“Kenny coming back kind of got me pumped,” Kinney said. “I was like `Alright. We’re going to drop this time, we’re going to do good,'”

“He’s definitely the glue that held that team together. He’s the captain, and it’s recognized by the rest of the guys on the team that he is a leader,” Henner added.

The sprinters’ quick times this weekend and consistent performance throughout the season also serve as a means of attracting other recruits.

“It’s kind of one of these things where the rich get richer, and it’s a very slow process at first, getting the right people in place. [But] we’re starting to demonstrate that we have the ability to be very good in those areas, and I think that will eventually have a snowball effect to help us get even better,” Henner said.

Throughout the season, the sprinters have enveloped the same message that Henner has on the future of the program, believing that this is the year that it all turns around. The quartet of Mitchell and the freshmen have come to embrace Assistant Coach Shelia Burrell’s mantra of “there’s something special happening at Georgetown.” Wanting to make a mark on the first year of the turnaround, the sprinters have adopted a set of lofty goals that include an all-American 4x100m performance at Nationals.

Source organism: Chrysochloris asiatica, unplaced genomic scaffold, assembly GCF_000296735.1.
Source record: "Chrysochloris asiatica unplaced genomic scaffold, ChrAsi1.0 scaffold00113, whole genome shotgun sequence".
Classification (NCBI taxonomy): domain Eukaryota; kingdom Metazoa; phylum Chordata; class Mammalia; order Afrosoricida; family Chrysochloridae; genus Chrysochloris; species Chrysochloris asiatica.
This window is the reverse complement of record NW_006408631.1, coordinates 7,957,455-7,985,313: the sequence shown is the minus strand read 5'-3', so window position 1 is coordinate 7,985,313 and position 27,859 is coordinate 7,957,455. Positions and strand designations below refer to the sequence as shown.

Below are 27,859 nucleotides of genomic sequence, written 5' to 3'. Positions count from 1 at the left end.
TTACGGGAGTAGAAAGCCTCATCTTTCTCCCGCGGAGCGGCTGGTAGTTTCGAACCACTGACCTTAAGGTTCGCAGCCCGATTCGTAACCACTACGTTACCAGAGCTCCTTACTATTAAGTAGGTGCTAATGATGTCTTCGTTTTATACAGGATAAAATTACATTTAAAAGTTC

“We really think that this is the foundation point, and hopefully we can make the spring program a force to be reckoned with not only in the Big East, but in the nation for years to come,” Mitchell said. “It’s kind of neat that it pretty much started with this group right here.”

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Hoya Notes:

– Displaying their mid-distance depth, the men posted four NCAA regional qualifying times in the 1500m. The Hoyas were led by junior Andrew Bumbalough who took first in a time of 3:40.22, while senior Matt Debole was a step behind, taking third in 3:40.73. Sophomore Sandy Roberts and redshirt junior Michael Banks were eighth and ninth, respectively. Bumbalough and Debole’s times stand as the second- and third-fastest times in the nation, respectively. “I think the biggest thing was that it’s nice to have two guys ranked that high in the country right now,” Henner said.

– Senior Shane Young ran well in the 3000m steeplechase, taking first with an NCAA regional qualifying time of 8:57.41. Young’s time stands as the 10th fastest in the country to date. “It was definitely a breakthrough performance. … He just has to keep that same strategy in mind each time when he races, and just kind of let it come. It wasn’t like he was setting out to run 8:57, it just happened for him, and I think that’s what’s going to work well,” Henner said.

– Redshirt sophomore Avril Ogrodnick placed third in the 1500m, locking down the final NCAA regional qualifying time with a mark of 4:25.65.

– Competing out west at the Mt. SAC Relays, redshirt sophomore Levi Miller ran down an NCAA regional time in the 5000m, taking ninth in 13:57.63.

– Senior Ashley Hubbard ran a strong 800m, taking second and posting an NCAA regional qualifying time of 2:09.21.